Today: February 29, 2024

The Railway Children Return

Despite the continuing craze of this sort of legacy sequel/reboot (more prevalently for blockbusters like Jurassic Park and Top Gun), I was never expecting us to get one for a quaint, gentle British family drama from over 50 years ago. The Railway Children recently released in cinemas to promote this follow-up – is a much-loved favourite, but hardly a film that leaves audiences crying out for more.

Taking place at the end of WWII, the well-meaning sequel acts also as something of a remake – in that it covers almost all of the same narrative structure albeit with more contemporary themes crowbarred in. It’s hard to get particularly invested in the film as it all just feels so wishy-washy and fluffy, while anyone familiar with even the most basic storytelling isn’t going to find a single surprise in the film’s 99 minutes.

At the end of the day, though, this is a film for younger viewers – and maybe they’ll have a good time with it. It’s bright and simple, with likeable young characters, and a charming performance from everyone’s favourite I-wish-she-was-my-mum Jenny Agutter. This is a children’s film that has largely not even considered putting anything in it for the grown-ups aside from trying to get by entirely on nostalgia for the previous film existing.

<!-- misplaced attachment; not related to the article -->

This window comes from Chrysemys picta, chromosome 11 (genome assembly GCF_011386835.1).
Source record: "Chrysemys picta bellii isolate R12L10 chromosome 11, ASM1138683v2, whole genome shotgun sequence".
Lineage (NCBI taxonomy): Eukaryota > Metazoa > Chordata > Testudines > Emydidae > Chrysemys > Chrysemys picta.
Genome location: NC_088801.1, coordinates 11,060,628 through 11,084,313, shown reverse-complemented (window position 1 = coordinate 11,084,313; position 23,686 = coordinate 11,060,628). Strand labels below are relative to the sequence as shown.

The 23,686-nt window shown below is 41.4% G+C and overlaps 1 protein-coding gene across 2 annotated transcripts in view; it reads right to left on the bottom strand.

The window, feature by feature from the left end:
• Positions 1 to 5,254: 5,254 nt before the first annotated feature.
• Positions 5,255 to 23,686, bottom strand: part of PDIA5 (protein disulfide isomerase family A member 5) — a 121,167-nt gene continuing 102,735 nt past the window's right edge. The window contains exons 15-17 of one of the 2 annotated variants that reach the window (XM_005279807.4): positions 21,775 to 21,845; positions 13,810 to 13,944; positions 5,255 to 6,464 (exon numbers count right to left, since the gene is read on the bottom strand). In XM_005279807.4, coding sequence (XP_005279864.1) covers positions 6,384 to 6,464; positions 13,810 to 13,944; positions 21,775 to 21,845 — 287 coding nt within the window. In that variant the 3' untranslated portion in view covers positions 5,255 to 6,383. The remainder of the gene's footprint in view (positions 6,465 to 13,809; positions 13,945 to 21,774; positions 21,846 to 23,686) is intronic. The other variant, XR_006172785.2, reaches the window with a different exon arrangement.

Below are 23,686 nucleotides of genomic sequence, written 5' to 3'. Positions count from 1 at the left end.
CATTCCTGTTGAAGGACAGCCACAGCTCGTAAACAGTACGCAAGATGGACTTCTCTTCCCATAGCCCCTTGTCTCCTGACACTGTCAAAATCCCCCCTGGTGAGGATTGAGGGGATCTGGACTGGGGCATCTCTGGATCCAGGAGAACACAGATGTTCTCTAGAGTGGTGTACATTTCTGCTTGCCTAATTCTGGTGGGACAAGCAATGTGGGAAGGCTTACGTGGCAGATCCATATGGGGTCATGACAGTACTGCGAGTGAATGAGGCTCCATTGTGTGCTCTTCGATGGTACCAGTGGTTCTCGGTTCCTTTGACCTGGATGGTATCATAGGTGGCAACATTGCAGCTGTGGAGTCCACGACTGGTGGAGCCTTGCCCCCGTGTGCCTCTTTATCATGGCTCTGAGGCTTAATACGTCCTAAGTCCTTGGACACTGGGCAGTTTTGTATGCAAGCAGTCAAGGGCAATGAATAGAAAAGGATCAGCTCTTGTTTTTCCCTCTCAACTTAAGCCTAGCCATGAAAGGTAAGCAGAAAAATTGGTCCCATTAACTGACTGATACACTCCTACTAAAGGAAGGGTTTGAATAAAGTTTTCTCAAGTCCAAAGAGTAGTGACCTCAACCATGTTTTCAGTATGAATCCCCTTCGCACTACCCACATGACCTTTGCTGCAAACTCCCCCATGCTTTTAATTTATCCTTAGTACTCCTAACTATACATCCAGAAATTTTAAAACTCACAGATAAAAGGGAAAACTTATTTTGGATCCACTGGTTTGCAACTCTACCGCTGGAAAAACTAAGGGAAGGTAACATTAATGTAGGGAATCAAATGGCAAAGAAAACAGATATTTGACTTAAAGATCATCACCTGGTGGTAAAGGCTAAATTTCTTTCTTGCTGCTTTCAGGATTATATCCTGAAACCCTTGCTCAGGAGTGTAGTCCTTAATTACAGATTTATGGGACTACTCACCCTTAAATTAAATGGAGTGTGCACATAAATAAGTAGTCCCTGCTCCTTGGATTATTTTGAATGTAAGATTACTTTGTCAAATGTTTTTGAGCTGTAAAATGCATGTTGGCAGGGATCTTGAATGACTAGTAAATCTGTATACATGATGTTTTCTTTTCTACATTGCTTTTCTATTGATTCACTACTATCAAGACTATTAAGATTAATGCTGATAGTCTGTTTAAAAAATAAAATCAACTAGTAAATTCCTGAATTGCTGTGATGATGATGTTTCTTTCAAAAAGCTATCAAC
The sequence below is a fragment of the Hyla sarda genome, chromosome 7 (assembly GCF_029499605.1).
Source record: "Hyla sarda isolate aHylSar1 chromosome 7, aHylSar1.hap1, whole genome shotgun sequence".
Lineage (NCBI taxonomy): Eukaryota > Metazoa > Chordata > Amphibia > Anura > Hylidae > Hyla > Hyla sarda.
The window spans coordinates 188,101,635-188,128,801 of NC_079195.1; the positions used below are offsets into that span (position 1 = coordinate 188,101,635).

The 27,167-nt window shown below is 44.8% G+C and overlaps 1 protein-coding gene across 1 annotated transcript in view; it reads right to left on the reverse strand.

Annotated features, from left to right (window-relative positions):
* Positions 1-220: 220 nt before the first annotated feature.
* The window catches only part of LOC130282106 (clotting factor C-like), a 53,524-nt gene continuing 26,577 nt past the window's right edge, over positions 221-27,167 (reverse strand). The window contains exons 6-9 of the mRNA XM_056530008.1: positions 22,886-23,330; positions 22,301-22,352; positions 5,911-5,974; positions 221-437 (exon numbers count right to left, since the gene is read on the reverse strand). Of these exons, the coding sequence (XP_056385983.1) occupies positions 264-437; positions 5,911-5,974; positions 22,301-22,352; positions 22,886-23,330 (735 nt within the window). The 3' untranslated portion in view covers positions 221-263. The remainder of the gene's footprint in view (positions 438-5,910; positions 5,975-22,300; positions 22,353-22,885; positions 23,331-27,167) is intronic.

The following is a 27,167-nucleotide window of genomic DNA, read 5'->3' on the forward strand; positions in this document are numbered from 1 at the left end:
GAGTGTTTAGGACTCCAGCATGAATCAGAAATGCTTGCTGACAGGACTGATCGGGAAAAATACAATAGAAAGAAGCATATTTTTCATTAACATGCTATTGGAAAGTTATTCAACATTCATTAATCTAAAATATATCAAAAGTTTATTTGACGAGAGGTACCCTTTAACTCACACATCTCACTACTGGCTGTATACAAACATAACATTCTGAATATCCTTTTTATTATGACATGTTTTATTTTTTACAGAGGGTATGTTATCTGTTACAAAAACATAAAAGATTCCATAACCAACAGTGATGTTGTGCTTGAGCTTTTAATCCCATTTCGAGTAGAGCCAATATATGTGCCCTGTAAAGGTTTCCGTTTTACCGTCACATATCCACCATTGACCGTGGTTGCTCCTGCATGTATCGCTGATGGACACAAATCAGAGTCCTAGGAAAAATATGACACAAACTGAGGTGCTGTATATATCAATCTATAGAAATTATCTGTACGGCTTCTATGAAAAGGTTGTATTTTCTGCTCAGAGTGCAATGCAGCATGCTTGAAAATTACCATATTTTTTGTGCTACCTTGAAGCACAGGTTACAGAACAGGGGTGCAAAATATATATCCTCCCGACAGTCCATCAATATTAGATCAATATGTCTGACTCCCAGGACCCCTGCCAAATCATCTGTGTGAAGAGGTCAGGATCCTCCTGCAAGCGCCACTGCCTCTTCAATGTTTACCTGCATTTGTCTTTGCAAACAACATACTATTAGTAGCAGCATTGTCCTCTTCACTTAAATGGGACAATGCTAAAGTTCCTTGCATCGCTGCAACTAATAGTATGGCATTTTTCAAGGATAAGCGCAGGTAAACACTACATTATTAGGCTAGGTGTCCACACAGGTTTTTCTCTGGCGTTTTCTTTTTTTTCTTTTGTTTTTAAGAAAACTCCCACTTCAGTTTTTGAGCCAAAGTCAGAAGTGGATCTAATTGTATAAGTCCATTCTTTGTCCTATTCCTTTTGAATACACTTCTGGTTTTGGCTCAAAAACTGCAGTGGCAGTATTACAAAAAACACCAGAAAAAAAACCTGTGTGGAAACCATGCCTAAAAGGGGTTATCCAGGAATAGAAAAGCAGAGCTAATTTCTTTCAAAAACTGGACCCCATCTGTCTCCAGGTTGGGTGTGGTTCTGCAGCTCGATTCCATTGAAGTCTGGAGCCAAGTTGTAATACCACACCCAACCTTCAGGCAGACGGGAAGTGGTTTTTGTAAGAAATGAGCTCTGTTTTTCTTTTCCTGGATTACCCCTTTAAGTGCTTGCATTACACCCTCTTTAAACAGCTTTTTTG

The Railway Children Return is sweet enough, but it doesn’t do a single thing to justify its own existence or break free of the chains of just how unnecessary it is. It consistently borders on laughable in its sentimentality and predictability, at times feeling like a spoof of The Railway Children rather than a follow-up to it. 

The Railway Children Return probably won’t entertain anyone over the age of 10, but youngsters are in for a simple, bright and breezy watch.

 

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